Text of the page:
Mauritius: Clearance and Cruising Information

The following port clearance and cruising information is provided to help sailors visiting Mauritius Island. This information is based on two U.S.A. citizens on a 42 foot catamaran. More recent feedback from cruisers on clearance here has been posted at the bottom of this report in the User Comments section

Published 4 years ago

ARRIVAL DAY/ DATE: Saturday, July 11, 2015

ARRIVAL PORT: Port Louis, Mauritius

DEPARTURE DAY/DATE: Sunday, August 22, 2015

DEPARTURE PORT: Port Louis, Mauritius

Consider the navigational information noted below as suggestions, and rely on your own sailing skills for accuracy and safety.


The distance from Port Mathurin, Rodrigues to Port Louis, Mauritius is about 350 nm. If you travel at 6 knots it will take you about 2.5 days. This typically creates a problem for sailing to Mauritius, which requires a very early daytime departure from Rodrigues so that you can arrive in Mauritius during daylight hours several days later. However, Rodrigues officials will NOT allow you to depart at first light. For planning purposes, it is almost impossible to leave Rodrigues prior to 0900, even if you paid a “consideration” for early clearance. So, you have three options:

1. Cruise at an average speed of 7 knots. For most cruisers, this is hard to do, if not downright impossible. Especially given the light winds typically encountered in the wind shadow of Rodrigues for the first 4 hours.

2. Reduce your average cruising speed to about 4.8 knots and enjoy three full days at sea. This option allows you to depart Rodrigues late in the morning or anytime prior to 1700.

3. Sail at about 6 knots and arrive in Mauritius in the dark and anchor out in the channel or one of the bays north of the port.

Most yachts are running in the southeast trade winds during late April, May, June, July, and August of the year. Many yachts leave Rodrigues for a three day 350 nm cruise to Mauritius. In June, July, and August of 2015 the grib files consistently under estimated the winds strength by 5 to 10 knots, and required sailors to rotate (clock) the winds to the south by about 45 degrees. That is, if the gribs stated 15-knot winds from the southeast, the actual winds would be closer to 25 knots from the south southeast. During some periods the waves between the two island were in the 4 and 5-meter range. Choose your weather window carefully. Wise sailors would approach the northern tip of Mauritius from due east, because south-southwestern winds are common, despite the grib file forecasts. Winds tend to accelerate along the coastlines.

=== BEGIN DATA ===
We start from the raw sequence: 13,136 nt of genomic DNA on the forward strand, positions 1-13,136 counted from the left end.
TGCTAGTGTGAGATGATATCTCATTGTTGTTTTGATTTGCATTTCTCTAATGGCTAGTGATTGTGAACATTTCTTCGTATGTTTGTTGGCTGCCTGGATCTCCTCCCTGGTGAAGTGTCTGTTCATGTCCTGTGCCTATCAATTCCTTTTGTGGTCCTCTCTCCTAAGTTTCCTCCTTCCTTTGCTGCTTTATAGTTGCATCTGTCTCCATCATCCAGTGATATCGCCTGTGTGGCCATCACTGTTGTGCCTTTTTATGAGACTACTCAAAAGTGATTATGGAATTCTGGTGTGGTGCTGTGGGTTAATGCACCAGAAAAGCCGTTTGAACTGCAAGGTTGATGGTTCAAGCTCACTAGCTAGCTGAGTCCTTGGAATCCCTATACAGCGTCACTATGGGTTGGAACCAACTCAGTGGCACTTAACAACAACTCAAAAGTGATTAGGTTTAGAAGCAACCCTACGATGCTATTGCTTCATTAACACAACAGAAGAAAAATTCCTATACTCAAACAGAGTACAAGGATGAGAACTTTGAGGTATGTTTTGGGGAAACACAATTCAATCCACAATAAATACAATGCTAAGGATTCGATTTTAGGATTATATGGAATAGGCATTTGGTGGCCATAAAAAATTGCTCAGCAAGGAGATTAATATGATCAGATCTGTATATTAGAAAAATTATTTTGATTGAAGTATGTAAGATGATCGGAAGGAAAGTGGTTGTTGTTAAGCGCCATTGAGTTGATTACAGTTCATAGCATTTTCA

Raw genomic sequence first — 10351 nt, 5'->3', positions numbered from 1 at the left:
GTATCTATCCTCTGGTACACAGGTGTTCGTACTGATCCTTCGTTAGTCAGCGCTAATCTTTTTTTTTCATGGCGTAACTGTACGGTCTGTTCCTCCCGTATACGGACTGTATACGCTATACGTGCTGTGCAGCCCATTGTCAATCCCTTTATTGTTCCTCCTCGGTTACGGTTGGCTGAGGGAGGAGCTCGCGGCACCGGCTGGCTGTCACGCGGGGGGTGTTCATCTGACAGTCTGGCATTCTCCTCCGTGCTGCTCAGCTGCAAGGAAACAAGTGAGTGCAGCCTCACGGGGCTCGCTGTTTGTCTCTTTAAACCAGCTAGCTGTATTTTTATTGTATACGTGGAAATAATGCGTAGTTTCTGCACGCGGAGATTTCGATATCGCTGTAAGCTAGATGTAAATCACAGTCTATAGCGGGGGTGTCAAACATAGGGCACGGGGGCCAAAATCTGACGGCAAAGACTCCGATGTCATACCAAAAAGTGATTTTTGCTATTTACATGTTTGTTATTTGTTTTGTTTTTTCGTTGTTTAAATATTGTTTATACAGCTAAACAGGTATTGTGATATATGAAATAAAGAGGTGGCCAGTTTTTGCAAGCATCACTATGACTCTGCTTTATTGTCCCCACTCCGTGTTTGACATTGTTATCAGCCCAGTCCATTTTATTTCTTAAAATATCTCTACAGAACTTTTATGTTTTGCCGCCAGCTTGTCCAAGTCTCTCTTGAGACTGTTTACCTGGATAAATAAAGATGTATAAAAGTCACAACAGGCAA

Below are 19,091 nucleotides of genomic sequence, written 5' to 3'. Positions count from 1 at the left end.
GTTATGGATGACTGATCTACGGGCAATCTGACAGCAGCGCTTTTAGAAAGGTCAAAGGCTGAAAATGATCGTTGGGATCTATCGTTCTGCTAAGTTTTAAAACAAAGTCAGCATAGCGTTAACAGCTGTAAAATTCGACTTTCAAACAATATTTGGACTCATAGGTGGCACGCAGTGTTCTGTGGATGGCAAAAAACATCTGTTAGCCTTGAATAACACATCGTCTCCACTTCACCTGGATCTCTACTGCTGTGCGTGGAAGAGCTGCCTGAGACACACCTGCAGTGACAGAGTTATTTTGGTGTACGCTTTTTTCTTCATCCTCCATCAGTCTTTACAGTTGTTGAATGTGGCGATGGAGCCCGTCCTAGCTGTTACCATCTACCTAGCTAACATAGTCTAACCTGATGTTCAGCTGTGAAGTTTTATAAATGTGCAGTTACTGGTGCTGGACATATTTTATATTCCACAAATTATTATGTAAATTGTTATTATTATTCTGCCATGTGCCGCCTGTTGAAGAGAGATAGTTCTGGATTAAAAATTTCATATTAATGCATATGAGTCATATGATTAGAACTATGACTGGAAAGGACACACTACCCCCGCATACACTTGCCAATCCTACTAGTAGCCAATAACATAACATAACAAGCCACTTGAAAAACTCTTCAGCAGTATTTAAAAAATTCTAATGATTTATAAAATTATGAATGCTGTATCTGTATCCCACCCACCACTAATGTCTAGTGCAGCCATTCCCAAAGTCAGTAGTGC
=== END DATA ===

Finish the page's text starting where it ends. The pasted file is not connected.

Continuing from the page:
Some yachts saw as many as a dozen cargo ships, travelling between Southeast Asia and the southern tip of Africa, during their passage from Rodrigues to Mauritius. Because of high sea,s some of the ships had to reduce their cruising speeds.

Most yachts go to Port Louis after passing the northern tip (Cap Malheureux) of the main island. There are five islands north of Cap Malheureux. Local cargo ships travel between these widely spaced islands and the mainland, and so can you. S/V YOLO sailed through the 3.5 nm gap between Gunner’s Quoin Island and Flat Island in the dark of night, and did NOT encounter any rips, over falls, or breaking seas. During daylight hours I would have saved a few hours and sailed between the mainland and Gunner’s Quoin Island, like other sailboats.

If you closely skirt the northern tip of the main island and hug the western coast while sailing south, you can typically SAIL all the way to Port Louis. The northern part of the island is very low and flat, so the trade winds are in your favour on the leeward side of the island.


There is only one port of call in Mauritius — Port Louis, the capital city. Even if your last port of call was Port Mathurin, Rodrigues, you must clear in and out at Port Louis.


You are NOT required to have a shipping agent when clearing in and out.


Most visitors do NOT need a visa for visiting Mauritius. Upon arrival, you can request a 30, 60, or 90-day tourist visit. Immigrations typically gives you 30 days if you don’t say anything. You can stay a maximum of 6 months, during any 12 month period, in Rodrigues, Saint Brandon, AND Mauritius combined. If you want to stay longer than 6 months you must request an “exemption” from the Immigration Department. Your exception request must be in writing and submitted near your 50th day of visitation. Your request will be sent to the Prime Minister of Mauritius for consideration. There are 13 legal exemption categories for extending your stay.

Note: Under most circumstances, yachts are permitted to stay in Rodrigues/Mauritius waters for a maximum of 90 days. A bond worth 10% of the value of the yacht is required for boats staying longer. See the Customs officials for further details.


1. When you are less than 2 nm away from the entrance of the old Port Louis Harbour (20.09 South and 057.29 East) call the Port Louis Port Control on VHF channel 16. Calling the Coast Guard or Port Control prior to this is a waste of your time. Port Control monitor the radio 24/7. They will ask you the following questions:

A. The name of your vessel.

B. Your expected time of arrival.

C. The flag of your vessel.

D. The number of people on board.

E. Your last port of call.

Port Control will advise you when you can motor up the “old” harbour channel to the Customs dock. Motor southeast up the harbour channel as far as you can go, to the Customs House. The big, old, red-brick, warehouse-style building is a good landmark to head toward. The Customs House is a two-story light yellow building with a wood shake roof. It is located on your port side when entering the inner basin. Small patrol boats and water taxis have taken over the wharf area directly in front of the Customs House, so you will have to tie off to the wharf 50 meters to the south of the Customs House, in front of the restaurants with the outdoor umbrellas. The wharf’s Lat/Long is 20.09.59 South and 057.30.03 East. You can hail Port Louis Harbor Coast Guard on VHF channel 16 and request assistance with dock lines when you get near the wharf. The Coast Guard occupies half of the Customs House and is teeming with young men looking for something to do. Have your fenders on your port side, and as near to deck level as possible. The wharf has a nasty deck grabbing lip, which has sawed on yachts with low topsides. Your lines will be tied off to the stainless steel wharf guard rails. There are no cleats or bollards.